Music: This Week's Album Releases

ESTHERO

Breath From Another

(Columbia Work WRK 489716 2)

The ever-widening ripples of trip-hop continue to spread out across the world, long after the genre's Bristol-based pioneers lost the impetus that made the first Tricky and Portishead albums landmarks of the last decade's musical landscape. Esthero are from Toronto, and they sound like Canada's Sneaker Pimps, Morcheeba and Olive rolled into one on their debut album Breath From Another. A pleasant enough prospect, though the group's main strength - eponymous 19-year-old singer Esthero's warm, jazzy vocals - submerges somewhat as the album progresses.

Esthero's partner in Esthero (so to speak) is Martin McKinney, aka Doc, who has an easy grasp of modern dance styles. McKinney clearly has a liking for jazz blends, which is fine on slinky jazz-hop grooves like "Anywayz" and "Country Livin'", but prey to needless clutter when vibes, strings and horns are piled one on top of another for "Lounge", whose title should serve as a warning. But when Esthero herself is given her head, as on the obvious single "That Girl", the result is light and languid, gossamer pop bliss.

RINGO STARR

Vertical Man

(Mercury 558 598-2)

Vertical Man is testament to the enduring personal appeal of Ringo: though star-studded rubbish for the most part, it's difficult to be too hard about, the way one might if one were dealing with a McCartney or Harrison album. It's partly a matter of expectations, and partly one of ambition - in general, it's rather more successful when Ringo's not trying too hard to impress, as he does when machine-gunning phrases, Dylan-style ("E-mail jump bail man becomes a female"), to ponder the pressures of modern life in "Mindfield".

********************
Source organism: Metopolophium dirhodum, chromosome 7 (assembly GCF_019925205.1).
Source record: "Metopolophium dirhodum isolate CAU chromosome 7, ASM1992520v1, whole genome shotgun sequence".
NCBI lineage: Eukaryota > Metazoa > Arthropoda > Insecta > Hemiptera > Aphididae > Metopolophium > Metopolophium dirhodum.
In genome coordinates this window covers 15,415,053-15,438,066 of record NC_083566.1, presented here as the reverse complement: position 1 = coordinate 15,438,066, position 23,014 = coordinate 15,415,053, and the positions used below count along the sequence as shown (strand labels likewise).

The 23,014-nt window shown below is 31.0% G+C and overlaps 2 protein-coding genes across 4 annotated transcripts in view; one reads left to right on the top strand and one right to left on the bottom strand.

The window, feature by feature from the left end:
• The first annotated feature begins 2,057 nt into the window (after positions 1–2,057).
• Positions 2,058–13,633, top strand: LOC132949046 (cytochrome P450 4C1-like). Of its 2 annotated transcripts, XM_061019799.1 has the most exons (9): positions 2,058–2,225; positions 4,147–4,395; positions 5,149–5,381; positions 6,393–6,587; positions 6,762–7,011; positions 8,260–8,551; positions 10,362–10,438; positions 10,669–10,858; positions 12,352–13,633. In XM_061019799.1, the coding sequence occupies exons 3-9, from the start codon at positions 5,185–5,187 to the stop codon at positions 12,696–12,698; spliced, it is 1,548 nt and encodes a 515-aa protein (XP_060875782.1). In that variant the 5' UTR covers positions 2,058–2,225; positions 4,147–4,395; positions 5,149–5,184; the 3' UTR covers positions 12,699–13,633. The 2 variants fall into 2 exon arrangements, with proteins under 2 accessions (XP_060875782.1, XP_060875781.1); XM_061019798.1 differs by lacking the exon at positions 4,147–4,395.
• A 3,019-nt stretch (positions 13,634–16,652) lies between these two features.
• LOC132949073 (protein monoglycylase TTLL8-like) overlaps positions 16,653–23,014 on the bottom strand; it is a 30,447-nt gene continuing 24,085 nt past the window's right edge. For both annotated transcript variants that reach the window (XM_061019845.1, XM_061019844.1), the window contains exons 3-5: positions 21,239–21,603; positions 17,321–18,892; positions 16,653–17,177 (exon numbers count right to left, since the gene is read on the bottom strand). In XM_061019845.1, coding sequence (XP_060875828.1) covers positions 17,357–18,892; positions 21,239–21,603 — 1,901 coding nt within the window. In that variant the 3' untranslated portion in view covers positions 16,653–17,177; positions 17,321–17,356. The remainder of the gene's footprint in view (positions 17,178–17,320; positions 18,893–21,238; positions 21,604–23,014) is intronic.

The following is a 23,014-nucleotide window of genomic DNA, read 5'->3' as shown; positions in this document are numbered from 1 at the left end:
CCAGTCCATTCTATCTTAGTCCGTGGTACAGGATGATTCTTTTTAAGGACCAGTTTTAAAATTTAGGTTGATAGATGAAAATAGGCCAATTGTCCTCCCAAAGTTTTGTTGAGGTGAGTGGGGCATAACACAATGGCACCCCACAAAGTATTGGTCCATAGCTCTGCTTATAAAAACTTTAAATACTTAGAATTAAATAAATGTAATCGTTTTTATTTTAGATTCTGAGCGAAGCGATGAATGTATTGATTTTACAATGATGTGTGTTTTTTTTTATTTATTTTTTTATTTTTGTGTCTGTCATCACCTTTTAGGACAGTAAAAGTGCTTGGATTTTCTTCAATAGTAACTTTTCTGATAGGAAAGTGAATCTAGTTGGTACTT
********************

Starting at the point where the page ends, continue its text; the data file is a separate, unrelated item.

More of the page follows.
Celebrity names litter the credits, from Macca and George to Alanis and Petty, with the best contributions coming from Aerosmith's Steven Tyler and Steve Cropper. The cast-list swells to include virtually everyone in the same postal district as Ringo on the choruses of "La De Da", an obvious hit single which has the dumb appeal of "Que Sera Sera"; it's here, and in "I'll Be Fine Anywhere", that one encounters the archetypal Ringo -- there's a bloke-ish complacency about both tracks, and he sounds as though the straw boater is set at a suitably jaunty angle.